Following his election loss, Trump issued two sizable batches of pardons last month, including for ex-Republican lawmakers Chris CollinsChristopher (Chris) Carl CollinsOutrage grows as Justice seeks to contain subpoena fallout Trump denies Gaetz asked him for blanket pardon Gaetz, on the ropes, finds few friends in GOP MORE and Duncan HunterDuncan HunterTrump denies Gaetz asked him for blanket pardon Gaetz, on the ropes, finds few friends in GOP Trust, transparency, and tithing is not enough to sustain democracy MORE; his former campaign chairman Paul ManafortPaul John ManafortLegal intrigue swirls over ex-Trump exec Weisselberg: Five key points There was Trump-Russia collusion — and Trump pardoned the colluder Treasury: Manafort associate passed 'sensitive' campaign data to Russian intelligence MORE; longtime friend and adviser Roger StoneRoger Jason StoneBannon asked Trump DOJ to reimburse his legal fees from Russia probe: report Feds charge members of Three Percenters militia group over Jan. 6 attack Biden's anti-corruption memo is good news — and essential to US national security MORE; and Charles Kushner, his son-in-law Jared KushnerJared Corey KushnerTrump discussed sending infected Americans to Guantanamo Bay: book NYC voters set to decide Vance's replacement amid Trump probe Kushner lands book deal, slated for release in 2022 MORE’s father. He also pardoned Michael Flynn, his onetime national security adviser who pleaded guilty to lying to the FBI in connection with former special counsel Robert MuellerRobert (Bob) MuellerSenate Democrats urge Garland not to fight court order to release Trump obstruction memo Why a special counsel is guaranteed if Biden chooses Yates, Cuomo or Jones as AG Barr taps attorney investigating Russia probe origins as special counsel MORE’s investigation.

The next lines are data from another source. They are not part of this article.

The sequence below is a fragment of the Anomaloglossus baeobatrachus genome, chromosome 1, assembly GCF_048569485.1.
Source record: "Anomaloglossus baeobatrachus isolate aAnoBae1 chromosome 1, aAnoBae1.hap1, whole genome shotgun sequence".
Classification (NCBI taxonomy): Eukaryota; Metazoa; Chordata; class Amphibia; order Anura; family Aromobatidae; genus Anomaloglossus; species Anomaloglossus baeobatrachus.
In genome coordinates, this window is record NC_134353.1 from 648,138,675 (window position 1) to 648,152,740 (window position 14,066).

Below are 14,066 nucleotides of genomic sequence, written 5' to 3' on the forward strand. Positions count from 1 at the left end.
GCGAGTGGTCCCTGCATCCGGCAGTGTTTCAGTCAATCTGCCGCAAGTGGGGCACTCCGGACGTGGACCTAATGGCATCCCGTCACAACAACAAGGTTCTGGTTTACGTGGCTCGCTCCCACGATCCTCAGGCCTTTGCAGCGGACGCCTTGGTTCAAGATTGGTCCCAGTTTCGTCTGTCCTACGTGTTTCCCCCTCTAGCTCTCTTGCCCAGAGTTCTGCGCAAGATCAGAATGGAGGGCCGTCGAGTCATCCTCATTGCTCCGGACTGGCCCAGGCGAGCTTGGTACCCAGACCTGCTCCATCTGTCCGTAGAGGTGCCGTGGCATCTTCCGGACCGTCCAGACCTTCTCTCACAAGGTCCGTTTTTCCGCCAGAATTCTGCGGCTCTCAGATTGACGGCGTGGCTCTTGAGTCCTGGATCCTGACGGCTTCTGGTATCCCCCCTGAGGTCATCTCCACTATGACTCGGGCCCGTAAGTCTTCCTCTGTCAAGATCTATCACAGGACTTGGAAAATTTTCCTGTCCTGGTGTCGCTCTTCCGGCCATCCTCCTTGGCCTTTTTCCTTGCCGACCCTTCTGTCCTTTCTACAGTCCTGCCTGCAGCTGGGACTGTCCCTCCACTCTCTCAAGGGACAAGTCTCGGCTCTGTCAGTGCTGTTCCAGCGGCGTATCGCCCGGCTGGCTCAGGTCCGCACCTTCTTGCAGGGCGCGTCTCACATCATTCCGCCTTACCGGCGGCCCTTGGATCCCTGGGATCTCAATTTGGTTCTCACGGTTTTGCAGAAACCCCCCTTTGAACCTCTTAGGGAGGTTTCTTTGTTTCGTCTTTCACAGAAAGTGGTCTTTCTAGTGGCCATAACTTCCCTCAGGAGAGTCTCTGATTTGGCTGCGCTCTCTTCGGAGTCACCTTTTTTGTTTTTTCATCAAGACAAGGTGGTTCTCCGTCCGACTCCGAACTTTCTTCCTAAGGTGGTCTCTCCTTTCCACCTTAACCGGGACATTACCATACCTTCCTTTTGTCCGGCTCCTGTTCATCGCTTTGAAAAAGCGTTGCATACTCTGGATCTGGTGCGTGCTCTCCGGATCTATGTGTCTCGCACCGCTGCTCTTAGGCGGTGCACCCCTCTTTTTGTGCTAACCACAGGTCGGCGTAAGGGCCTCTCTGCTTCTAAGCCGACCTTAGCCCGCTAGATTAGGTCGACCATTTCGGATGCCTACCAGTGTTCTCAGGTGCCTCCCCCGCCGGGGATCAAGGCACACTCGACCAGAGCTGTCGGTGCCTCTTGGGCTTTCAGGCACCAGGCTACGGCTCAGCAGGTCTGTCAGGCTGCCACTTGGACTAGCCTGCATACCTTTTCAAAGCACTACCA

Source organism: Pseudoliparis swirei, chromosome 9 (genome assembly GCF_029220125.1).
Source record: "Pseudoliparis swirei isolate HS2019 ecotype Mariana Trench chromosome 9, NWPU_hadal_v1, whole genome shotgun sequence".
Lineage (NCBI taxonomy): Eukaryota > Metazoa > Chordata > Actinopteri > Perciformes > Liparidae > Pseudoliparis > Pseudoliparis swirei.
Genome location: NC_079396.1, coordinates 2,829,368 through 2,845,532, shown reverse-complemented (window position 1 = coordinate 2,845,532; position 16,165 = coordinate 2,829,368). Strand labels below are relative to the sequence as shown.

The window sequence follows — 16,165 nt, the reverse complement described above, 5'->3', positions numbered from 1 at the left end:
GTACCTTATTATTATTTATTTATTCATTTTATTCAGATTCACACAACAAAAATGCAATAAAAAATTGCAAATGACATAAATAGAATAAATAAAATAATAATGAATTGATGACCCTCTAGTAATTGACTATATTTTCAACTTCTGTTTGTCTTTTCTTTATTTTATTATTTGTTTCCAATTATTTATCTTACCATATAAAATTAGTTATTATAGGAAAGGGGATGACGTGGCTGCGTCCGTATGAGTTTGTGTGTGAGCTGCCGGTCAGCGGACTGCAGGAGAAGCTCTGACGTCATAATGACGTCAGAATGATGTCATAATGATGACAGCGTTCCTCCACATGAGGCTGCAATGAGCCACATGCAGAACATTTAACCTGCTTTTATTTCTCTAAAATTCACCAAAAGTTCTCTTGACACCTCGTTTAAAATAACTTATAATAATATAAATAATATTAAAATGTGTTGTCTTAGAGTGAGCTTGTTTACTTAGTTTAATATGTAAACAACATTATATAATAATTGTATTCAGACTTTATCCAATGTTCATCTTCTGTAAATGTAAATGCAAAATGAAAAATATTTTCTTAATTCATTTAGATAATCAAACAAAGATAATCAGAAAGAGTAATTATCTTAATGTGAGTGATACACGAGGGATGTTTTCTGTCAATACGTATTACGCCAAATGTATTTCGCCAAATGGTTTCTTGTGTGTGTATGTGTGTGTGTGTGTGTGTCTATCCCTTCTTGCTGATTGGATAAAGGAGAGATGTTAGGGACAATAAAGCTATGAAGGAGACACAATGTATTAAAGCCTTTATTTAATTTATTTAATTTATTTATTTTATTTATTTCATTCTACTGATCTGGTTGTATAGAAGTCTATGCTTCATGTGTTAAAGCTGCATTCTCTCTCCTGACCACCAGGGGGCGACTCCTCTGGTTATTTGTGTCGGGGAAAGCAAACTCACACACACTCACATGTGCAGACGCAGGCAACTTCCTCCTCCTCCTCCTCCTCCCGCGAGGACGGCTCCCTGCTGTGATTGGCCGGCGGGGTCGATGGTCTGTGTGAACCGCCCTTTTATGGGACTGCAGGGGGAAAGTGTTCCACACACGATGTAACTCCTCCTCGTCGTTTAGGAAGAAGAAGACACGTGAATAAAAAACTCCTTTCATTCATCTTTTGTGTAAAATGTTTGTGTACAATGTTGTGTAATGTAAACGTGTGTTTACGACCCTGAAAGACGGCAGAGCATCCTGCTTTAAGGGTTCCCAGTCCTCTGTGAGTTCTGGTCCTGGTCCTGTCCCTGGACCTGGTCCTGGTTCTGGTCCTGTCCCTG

There had been much speculation leading up to Wednesday’s announcement about who Trump would ultimately choose to grant clemency in his waning hours as president. Some Republicans had pushed for Trump to pardon WikiLeaks founder Julian AssangeJulian Paul AssangePink Floyd's Roger Waters: 'No f---ing way' Zuckerberg can use our song for ad Biden DOJ to continue to seek Assange extradition Assange, Snowden among those not included on Trump pardon list MORE or National Security Agency whistleblower Edward Snowden, but neither was given clemency.

Presidents typically issue a flurry of pardons or commutations on their final day in office. There was chatter in recent weeks that Trump would move to preemptively pardon himself or his adult children to shield them from federal charges after leaving office. Trump opted against doing so, though he still faces a Senate impeachment trial in the coming weeks and the prospect of state investigations. Trump's personal attorney Rudy GiulianiRudy GiulianiNewsmax hires Jenna Ellis, Hogan Gidley as contributors Yang campaign touts donations from 24K individuals, claims new record The wild card that might save Democrats in the midterms MORE is also not on the outgoing president's list. 

Trump is slated to leave Washington, D.C., Wednesday morning, foregoing the usual practice of attending the incoming president’s inauguration. Trump will be sent off with a ceremony at Joint Base Andrews outside the district. Meanwhile, Joe BidenJoe BidenMilitary must better understand sexual assaults to combat them The Hill's Equilibrium — Presented by NextEra Energy — Tasmanian devil wipes out penguin population On The Money: Democrats make full-court press on expanded child tax credit | White House confident Congress will raise debt ceiling MORE will be sworn in as the 46th president of the United States around noon during a pared-down ceremony at the U.S. Capitol.

Morgan Chalfant contributed.